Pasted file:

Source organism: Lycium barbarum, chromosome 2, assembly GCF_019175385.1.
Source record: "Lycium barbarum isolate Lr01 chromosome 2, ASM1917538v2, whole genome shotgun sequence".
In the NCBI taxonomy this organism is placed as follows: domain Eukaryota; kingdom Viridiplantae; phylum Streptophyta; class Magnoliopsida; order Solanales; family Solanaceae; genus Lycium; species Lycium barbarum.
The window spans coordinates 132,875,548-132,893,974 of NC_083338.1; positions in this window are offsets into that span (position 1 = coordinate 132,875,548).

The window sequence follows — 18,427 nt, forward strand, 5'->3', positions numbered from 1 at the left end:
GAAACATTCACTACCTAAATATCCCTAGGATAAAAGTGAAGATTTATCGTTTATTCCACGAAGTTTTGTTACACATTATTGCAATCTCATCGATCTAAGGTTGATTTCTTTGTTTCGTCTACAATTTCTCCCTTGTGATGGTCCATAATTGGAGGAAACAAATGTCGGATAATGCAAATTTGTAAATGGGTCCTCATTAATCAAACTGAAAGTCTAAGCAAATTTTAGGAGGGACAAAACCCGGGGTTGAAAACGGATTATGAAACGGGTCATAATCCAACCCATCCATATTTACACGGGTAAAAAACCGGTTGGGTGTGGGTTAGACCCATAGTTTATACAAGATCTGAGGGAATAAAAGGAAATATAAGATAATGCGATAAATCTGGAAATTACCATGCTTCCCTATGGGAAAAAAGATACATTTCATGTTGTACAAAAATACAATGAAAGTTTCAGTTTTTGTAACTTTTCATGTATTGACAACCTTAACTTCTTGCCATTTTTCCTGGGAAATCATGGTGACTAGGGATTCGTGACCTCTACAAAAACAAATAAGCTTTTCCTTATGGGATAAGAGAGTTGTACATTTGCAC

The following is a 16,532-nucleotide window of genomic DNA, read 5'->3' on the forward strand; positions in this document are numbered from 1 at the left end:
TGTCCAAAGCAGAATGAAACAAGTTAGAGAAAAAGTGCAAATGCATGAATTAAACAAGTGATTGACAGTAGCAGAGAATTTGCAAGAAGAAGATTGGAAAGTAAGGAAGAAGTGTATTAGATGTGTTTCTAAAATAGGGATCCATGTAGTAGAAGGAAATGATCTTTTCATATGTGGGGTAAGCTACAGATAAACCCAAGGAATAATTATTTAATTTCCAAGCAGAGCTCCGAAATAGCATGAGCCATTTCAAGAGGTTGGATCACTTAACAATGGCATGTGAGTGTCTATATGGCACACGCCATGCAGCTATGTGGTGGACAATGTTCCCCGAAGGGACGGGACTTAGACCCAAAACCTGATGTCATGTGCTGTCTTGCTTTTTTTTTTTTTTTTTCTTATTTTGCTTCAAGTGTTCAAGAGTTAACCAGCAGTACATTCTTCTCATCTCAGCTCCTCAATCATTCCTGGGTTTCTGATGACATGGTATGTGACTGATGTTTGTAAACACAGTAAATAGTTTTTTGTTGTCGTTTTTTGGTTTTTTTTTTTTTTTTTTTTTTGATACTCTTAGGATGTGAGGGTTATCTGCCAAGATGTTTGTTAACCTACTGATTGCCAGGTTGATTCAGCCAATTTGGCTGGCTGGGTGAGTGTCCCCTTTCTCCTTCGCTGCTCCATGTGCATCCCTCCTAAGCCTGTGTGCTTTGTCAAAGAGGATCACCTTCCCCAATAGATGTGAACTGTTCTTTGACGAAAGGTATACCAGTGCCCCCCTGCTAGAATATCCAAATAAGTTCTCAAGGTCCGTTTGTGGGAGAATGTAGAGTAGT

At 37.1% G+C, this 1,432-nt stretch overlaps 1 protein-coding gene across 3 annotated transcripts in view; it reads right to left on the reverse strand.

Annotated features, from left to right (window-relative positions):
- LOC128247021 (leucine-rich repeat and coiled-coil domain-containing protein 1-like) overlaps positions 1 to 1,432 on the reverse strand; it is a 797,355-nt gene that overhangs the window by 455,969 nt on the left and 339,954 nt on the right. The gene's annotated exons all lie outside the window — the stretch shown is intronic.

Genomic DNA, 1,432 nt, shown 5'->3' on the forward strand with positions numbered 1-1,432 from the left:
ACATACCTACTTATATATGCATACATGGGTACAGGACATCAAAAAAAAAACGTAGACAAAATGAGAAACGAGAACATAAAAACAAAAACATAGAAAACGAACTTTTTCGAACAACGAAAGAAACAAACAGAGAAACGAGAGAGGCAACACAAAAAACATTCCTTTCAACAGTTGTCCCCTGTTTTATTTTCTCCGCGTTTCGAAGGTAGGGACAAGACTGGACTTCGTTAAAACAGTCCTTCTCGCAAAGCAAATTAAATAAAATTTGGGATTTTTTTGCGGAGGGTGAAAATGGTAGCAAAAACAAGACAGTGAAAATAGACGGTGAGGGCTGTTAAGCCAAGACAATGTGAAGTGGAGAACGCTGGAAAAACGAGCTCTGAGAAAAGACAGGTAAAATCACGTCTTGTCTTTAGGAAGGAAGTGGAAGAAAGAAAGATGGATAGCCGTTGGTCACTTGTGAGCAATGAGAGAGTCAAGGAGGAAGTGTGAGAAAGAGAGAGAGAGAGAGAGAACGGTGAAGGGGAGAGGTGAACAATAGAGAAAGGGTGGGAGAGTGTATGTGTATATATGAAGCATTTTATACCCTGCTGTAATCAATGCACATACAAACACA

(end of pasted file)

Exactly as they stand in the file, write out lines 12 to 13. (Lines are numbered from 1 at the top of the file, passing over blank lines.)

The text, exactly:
Genomic DNA, 1,432 nt, shown 5'->3' on the forward strand with positions numbered 1-1,432 from the left:
ACATACCTACTTATATATGCATACATGGGTACAGGACATCAAAAAAAAAACGTAGACAAAATGAGAAACGAGAACATAAAAACAAAAACATAGAAAACGAACTTTTTCGAACAACGAAAGAAACAAACAGAGAAACGAGAGAGGCAACACAAAAAACATTCCTTTCAACAGTTGTCCCCTGTTTTATTTTCTCCGCGTTTCGAAGGTAGGGACAAGACTGGACTTCGTTAAAACAGTCCTTCTCGCAAAGCAAATTAAATAAAATTTGGGATTTTTTTGCGGAGGGTGAAAATGGTAGCAAAAACAAGACAGTGAAAATAGACGGTGAGGGCTGTTAAGCCAAGACAATGTGAAGTGGAGAACGCTGGAAAAACGAGCTCTGAGAAAAGACAGGTAAAATCACGTCTTGTCTTTAGGAAGGAAGTGGAAGAAAGAAAGATGGATAGCCGTTGGTCACTTGTGAGCAATGAGAGAGTCAAGGAGGAAGTGTGAGAAAGAGAGAGAGAGAGAGAGAACGGTGAAGGGGAGAGGTGAACAATAGAGAAAGGGTGGGAGAGTGTATGTGTATATATGAAGCATTTTATACCCTGCTGTAATCAATGCACATACAAACACA